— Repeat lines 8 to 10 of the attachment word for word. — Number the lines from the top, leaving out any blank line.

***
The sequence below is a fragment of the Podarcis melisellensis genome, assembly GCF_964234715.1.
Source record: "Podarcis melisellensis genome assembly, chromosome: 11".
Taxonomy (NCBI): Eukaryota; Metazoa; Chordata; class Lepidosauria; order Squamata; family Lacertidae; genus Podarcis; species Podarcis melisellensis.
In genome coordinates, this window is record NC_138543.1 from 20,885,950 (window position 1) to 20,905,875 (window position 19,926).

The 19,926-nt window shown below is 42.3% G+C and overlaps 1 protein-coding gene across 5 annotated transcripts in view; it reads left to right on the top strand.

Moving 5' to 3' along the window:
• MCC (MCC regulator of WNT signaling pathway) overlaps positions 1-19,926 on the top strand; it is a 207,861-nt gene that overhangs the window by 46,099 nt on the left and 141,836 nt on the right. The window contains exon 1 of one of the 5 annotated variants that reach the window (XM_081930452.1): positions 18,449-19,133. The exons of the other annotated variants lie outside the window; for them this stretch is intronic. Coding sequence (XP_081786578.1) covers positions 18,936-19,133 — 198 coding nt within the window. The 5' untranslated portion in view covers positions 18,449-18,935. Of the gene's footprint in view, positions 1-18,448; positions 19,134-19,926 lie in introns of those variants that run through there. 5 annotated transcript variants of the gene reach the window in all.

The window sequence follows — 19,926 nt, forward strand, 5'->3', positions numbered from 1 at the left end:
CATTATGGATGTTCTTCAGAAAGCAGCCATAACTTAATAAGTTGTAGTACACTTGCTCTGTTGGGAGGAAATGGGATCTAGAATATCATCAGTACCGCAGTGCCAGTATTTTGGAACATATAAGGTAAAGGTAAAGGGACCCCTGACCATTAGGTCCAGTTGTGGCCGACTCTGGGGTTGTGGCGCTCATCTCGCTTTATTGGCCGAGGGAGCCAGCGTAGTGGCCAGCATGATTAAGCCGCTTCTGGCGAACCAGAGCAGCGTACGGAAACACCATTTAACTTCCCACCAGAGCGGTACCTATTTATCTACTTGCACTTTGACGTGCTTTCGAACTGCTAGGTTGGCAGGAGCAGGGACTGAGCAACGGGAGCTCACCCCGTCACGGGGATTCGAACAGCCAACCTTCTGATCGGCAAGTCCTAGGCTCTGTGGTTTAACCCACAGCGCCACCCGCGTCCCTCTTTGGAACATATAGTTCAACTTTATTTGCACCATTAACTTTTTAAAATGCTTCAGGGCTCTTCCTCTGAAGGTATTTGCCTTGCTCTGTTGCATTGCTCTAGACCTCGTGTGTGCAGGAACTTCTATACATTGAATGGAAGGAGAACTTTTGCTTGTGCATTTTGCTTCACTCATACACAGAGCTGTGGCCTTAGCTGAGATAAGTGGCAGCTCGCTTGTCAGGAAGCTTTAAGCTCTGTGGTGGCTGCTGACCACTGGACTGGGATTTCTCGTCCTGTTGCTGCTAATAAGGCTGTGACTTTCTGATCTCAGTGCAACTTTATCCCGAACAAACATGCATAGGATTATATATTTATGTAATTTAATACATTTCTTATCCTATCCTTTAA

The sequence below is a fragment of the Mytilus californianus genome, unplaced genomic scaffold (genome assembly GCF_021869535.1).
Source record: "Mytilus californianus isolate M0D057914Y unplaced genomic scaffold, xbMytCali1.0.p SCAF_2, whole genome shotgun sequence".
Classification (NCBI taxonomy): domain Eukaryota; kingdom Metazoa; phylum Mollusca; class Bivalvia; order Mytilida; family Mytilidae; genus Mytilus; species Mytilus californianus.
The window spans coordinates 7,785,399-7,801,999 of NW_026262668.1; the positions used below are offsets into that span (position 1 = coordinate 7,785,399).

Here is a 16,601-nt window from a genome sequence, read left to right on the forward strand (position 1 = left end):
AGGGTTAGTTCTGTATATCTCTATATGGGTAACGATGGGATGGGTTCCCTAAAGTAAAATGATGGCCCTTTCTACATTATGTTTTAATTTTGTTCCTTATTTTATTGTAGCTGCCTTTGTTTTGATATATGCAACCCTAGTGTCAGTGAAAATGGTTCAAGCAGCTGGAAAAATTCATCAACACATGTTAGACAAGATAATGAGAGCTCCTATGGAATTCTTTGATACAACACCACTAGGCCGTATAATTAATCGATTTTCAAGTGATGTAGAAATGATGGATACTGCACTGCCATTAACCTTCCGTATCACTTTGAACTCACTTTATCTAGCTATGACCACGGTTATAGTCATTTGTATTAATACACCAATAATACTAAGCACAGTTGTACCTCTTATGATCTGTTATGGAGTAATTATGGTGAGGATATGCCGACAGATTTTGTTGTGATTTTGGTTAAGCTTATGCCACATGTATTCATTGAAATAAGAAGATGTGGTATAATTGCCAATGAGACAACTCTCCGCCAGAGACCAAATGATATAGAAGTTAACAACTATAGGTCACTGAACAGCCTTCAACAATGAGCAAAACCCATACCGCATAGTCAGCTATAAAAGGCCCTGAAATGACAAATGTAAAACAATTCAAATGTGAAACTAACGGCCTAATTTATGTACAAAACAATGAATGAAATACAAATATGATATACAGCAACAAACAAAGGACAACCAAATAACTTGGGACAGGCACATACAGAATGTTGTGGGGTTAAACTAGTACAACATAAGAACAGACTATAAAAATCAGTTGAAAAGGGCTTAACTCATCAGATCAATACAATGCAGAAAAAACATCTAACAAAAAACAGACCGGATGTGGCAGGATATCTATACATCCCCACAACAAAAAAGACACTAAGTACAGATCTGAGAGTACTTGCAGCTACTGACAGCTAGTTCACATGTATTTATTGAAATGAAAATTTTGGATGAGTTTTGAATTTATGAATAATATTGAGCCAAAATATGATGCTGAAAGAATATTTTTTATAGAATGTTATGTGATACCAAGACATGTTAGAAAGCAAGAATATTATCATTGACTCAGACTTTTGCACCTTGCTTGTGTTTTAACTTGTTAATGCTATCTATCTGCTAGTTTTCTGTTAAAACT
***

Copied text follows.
The window sequence follows — 19,926 nt, forward strand, 5'->3', positions numbered from 1 at the left end:
CATTATGGATGTTCTTCAGAAAGCAGCCATAACTTAATAAGTTGTAGTACACTTGCTCTGTTGGGAGGAAATGGGATCTAGAATATCATCAGTACCGCAGTGCCAGTATTTTGGAACATATAAGGTAAAGGTAAAGGGACCCCTGACCATTAGGTCCAGTTGTGGCCGACTCTGGGGTTGTGGCGCTCATCTCGCTTTATTGGCCGAGGGAGCCAGCGTAGTGGCCAGCATGATTAAGCCGCTTCTGGCGAACCAGAGCAGCGTACGGAAACACCATTTAACTTCCCACCAGAGCGGTACCTATTTATCTACTTGCACTTTGACGTGCTTTCGAACTGCTAGGTTGGCAGGAGCAGGGACTGAGCAACGGGAGCTCACCCCGTCACGGGGATTCGAACAGCCAACCTTCTGATCGGCAAGTCCTAGGCTCTGTGGTTTAACCCACAGCGCCACCCGCGTCCCTCTTTGGAACATATAGTTCAACTTTATTTGCACCATTAACTTTTTAAAATGCTTCAGGGCTCTTCCTCTGAAGGTATTTGCCTTGCTCTGTTGCATTGCTCTAGACCTCGTGTGTGCAGGAACTTCTATACATTGAATGGAAGGAGAACTTTTGCTTGTGCATTTTGCTTCACTCATACACAGAGCTGTGGCCTTAGCTGAGATAAGTGGCAGCTCGCTTGTCAGGAAGCTTTAAGCTCTGTGGTGGCTGCTGACCACTGGACTGGGATTTCTCGTCCTGTTGCTGCTAATAAGGCTGTGACTTTCTGATCTCAGTGCAACTTTATCCCGAACAAACATGCATAGGATTATATATTTATGTAATTTAATACATTTCTTATCCTATCCTTTAA

The sequence below is a fragment of the Mytilus californianus genome, unplaced genomic scaffold (genome assembly GCF_021869535.1).